Promising approaches and interventions to reduce inequity do exist. UHC may be central to achieving health equity, but only if it focuses explicitly on progressively eliminating geographical, economic, sociocultural, and gender barriers.35 Numerous interventions in the health, education, and economic sectors have been identified for action on social determinants of health.25 Pairing data with approaches based on human rights has been shown to facilitate effective deployment of resources to advance equity. For example, as part of its effort to increase vaccination coverage for indigenous children, Brazil’s health ministry used factors such as low vaccination coverage, difficult to access geographical areas, and poor immunisation information systems to identify priority areas for health teams to visit during a “vaccination of indigenous peoples” month, resulting in a 30-40% increase in vaccination coverage.36
The SDGs have failed to highlight mechanisms to translate promising approaches into action and there is, so far, little indication that governments have shifted towards active, comprehensive health equity planning.37 Voluntary national reviews, presented every few years, continue to focus on overall health goals and pay little attention to equity. A recent UN report contained only one example of planning towards leaving no one behind in health—Canada’s plans to improve health services for indigenous peoples—which is not new and focuses on a single disadvantaged population. The UN also highlighted Bhutan’s vulnerability baseline assessment,38 which identified opportunities to reduce inequities (not specific to health) but had no plan for resolving them.39 A handful of high income countries have health equity strategies, pre-dating the SDGs, that cut across sectors to improve equity, with some population specific measures (box 2). For example, Norway’s 2007 strategy encompassed income, childhood development, work and the workplace environment, and services and behaviour, with some targeted focus on several specific groups (box 2).46 However, even these neglect important determinants contributing to health inequities or cover only certain populations, and they largely lack specific actions.40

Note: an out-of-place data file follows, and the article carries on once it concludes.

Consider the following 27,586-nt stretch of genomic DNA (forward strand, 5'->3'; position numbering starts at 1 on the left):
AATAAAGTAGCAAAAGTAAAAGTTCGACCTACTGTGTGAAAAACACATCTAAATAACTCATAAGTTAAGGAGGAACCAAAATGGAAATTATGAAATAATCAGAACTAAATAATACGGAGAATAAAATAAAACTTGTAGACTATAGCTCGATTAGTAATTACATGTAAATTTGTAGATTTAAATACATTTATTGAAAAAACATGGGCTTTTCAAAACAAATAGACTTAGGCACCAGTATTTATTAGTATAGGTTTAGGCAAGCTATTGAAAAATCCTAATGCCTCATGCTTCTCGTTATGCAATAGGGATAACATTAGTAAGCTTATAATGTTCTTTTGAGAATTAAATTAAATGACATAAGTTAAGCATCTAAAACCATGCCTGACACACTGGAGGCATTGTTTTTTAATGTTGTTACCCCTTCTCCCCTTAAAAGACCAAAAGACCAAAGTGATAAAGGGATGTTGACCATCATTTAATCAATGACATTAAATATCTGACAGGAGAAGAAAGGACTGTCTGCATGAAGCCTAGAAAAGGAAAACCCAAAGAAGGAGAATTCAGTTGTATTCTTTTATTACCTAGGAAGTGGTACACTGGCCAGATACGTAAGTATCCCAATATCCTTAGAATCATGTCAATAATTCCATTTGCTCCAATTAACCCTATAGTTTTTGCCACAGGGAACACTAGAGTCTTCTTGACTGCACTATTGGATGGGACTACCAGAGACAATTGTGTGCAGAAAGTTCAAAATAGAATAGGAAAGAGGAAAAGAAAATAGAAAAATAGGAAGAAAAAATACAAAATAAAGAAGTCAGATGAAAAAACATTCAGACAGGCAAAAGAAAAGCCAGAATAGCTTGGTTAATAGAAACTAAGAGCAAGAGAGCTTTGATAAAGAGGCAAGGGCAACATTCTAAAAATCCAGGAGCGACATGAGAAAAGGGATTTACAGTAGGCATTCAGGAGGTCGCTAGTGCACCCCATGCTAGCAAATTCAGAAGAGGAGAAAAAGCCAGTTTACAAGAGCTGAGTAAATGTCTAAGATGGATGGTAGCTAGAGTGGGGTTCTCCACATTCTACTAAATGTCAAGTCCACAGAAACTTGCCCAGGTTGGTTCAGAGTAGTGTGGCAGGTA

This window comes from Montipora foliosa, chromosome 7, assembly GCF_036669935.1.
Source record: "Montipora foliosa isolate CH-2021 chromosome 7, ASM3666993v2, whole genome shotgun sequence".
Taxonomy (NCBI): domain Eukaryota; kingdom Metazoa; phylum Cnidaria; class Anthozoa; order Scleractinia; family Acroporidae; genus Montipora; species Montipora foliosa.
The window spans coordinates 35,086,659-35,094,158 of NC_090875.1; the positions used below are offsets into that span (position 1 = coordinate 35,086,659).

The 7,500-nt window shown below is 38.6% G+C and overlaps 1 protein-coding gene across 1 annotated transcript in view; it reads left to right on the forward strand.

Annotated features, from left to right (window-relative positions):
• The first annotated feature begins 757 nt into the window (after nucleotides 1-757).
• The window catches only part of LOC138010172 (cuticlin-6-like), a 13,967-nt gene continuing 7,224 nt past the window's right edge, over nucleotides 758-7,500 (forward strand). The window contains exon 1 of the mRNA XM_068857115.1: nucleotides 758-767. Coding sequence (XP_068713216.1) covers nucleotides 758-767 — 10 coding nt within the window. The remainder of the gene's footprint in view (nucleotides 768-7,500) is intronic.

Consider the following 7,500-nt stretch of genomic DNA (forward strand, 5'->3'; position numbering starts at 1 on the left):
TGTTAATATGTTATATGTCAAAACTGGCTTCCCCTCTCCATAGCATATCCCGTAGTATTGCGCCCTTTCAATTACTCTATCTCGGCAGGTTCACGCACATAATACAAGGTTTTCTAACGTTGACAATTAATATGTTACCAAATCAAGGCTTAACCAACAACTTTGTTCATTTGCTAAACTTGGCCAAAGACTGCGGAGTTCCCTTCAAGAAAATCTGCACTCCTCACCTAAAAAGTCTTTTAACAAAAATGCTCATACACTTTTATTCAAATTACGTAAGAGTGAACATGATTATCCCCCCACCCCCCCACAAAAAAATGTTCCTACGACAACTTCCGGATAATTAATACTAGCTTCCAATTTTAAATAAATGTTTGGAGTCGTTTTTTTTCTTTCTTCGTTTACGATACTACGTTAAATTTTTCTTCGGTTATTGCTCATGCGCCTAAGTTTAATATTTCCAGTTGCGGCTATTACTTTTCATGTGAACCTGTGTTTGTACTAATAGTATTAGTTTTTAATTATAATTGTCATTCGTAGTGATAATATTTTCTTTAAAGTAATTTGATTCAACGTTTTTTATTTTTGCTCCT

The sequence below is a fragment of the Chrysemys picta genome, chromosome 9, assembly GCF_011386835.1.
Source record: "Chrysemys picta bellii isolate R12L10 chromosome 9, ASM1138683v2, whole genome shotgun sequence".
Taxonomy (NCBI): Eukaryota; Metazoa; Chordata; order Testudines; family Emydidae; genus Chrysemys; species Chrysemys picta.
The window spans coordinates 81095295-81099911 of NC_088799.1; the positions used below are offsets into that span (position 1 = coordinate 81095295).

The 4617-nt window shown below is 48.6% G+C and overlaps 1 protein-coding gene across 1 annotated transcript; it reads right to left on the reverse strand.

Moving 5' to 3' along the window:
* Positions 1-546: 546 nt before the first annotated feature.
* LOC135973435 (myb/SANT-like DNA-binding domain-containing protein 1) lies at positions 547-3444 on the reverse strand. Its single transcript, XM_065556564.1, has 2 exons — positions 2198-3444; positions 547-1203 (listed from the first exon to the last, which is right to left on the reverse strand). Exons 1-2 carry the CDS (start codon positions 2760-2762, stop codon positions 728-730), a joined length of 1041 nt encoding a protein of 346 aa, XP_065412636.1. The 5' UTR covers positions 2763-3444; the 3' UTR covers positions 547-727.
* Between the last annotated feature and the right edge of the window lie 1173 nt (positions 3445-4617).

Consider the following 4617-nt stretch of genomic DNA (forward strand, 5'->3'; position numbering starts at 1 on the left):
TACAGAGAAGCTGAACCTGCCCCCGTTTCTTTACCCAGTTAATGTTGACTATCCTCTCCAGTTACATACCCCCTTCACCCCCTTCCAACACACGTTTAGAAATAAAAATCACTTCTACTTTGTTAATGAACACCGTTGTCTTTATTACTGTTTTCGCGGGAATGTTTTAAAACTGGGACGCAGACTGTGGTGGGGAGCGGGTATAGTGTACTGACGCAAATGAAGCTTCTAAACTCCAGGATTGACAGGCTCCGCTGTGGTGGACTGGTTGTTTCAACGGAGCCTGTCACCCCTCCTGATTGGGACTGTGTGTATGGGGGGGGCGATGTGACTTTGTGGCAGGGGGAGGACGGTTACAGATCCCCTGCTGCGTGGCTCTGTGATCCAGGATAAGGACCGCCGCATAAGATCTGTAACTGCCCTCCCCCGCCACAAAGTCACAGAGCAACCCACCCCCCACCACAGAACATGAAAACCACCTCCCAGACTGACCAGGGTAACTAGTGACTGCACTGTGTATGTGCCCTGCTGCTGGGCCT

Principles for health equity programmes of action—and how they can work
Principle 1: Empowering participation and inclusive leadership
The Global Fund’s multistakeholder country coordinating mechanisms (CCM), responsible for developing funding applications, are required to include civil society and affected populations (such as people living with HIV) as at least 40% of their membership, chosen through transparent processes by their own constituencies.42 In a few cases members of affected communities have chaired their country’s CCM,43 but in others the CCMs fail to conform to requirements and not all affected communities are represented.44
Principle 2: Maximising health equity
In 2008, Australia’s government set the goal of “equality in health status and life expectancy between Aboriginal and Torres Strait Islander people and non-indigenous Australians by the year 2031.” In partnership with Aboriginal and Torres Strait Islander people, it developed a health plan for 2013-23 to work towards this goal. The plan recognises the racism and discrimination these peoples face and includes implementing the national anti-racism strategy among its key strategies.45
Principle 3: Health systems and beyond
Several countries have developed national strategies to reduce health equities that include the health system and other social determinants of health.4546 For example, along with healthcare, Norway’s strategy to reduce social inequalities in health encompasses areas such as income, education, child welfare, work and the work environment, diet, physical activity, and housing.47 California’s plan to promote health equity, primarily a comprehensive analysis of health inequity in the state, encompasses income security, food security and nutrition, housing, environmental quality, the built environment, healthcare access and quality, clinical and community prevention strategies, experiences of discrimination and health, neighbourhood safety and collective efficacy, cultural and linguistic competence, and mental health services48
Principle 4: Every population counts
California’s plan encompasses people of various racial and ethnic groups, including American Indians, lesbian, gay, bisexual, and trans communities, immigrants, people with disabilities, and people with limited English proficiency.48 Norway’s strategy addresses, at various points, specific needs of populations, including people who are homeless, immigrants, the indigenous Sami people, people with substance use disorders, people in and recently released from prison, and children.47 But even these health equity plans do not include a comprehensive analysis of all populations experiencing health inequities.
Principle 5: Actions, targets, and timelines
Australia’s National Aboriginal and Torres Strait Islander health plan incorporates targets set in the country’s 2008 Closing the Gap framework. These include halving disparities in under 5 mortality between indigenous and non-indigenous children, halving the employment gap between indigenous and non-indigenous Australians within 10 years, and halving the gap in reading, writing, and numeracy between indigenous and non-indigenous students within 10 years.45 In its Health 2015 programme (adopted in 2001) Finland sought to reduce mortality inequalities among people of different education levels and different vocations by 20% by 2015.49 National health plans also often include time bound targets.